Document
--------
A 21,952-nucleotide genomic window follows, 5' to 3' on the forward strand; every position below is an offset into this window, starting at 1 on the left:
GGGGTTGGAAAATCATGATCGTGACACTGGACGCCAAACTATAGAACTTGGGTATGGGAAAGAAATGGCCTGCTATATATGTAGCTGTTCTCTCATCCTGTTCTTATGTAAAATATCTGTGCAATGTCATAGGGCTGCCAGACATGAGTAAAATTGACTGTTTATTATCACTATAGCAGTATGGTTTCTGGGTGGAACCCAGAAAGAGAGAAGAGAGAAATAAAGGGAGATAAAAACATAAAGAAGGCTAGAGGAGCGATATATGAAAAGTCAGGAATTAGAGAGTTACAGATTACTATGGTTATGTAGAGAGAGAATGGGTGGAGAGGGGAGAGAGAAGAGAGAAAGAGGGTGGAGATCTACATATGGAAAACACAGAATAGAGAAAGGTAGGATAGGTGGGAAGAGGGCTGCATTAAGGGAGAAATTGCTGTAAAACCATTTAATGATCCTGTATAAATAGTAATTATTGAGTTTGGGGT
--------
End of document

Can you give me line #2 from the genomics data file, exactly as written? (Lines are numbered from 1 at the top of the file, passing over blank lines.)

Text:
GGGGTTGGAAAATCATGATCGTGACACTGGACGCCAAACTATAGAACTTGGGTATGGGAAAGAAATGGCCTGCTATATATGTAGCTGTTCTCTCATCCTGTTCTTATGTAAAATATCTGTGCAATGTCATAGGGCTGCCAGACATGAGTAAAATTGACTGTTTATTATCACTATAGCAGTATGGTTTCTGGGTGGAACCCAGAAAGAGAGAAGAGAGAAATAAAGGGAGATAAAAACATAAAGAAGGCTAGAGGAGCGATATATGAAAAGTCAGGAATTAGAGAGTTACAGATTACTATGGTTATGTAGAGAGAGAATGGGTGGAGAGGGGAGAGAGAAGAGAGAAAGAGGGTGGAGATCTACATATGGAAAACACAGAATAGAGAAAGGTAGGATAGGTGGGAAGAGGGCTGCATTAAGGGAGAAATTGCTGTAAAACCATTTAATGATCCTGTATAAATAGTAATTATTGAGTTTGGGGT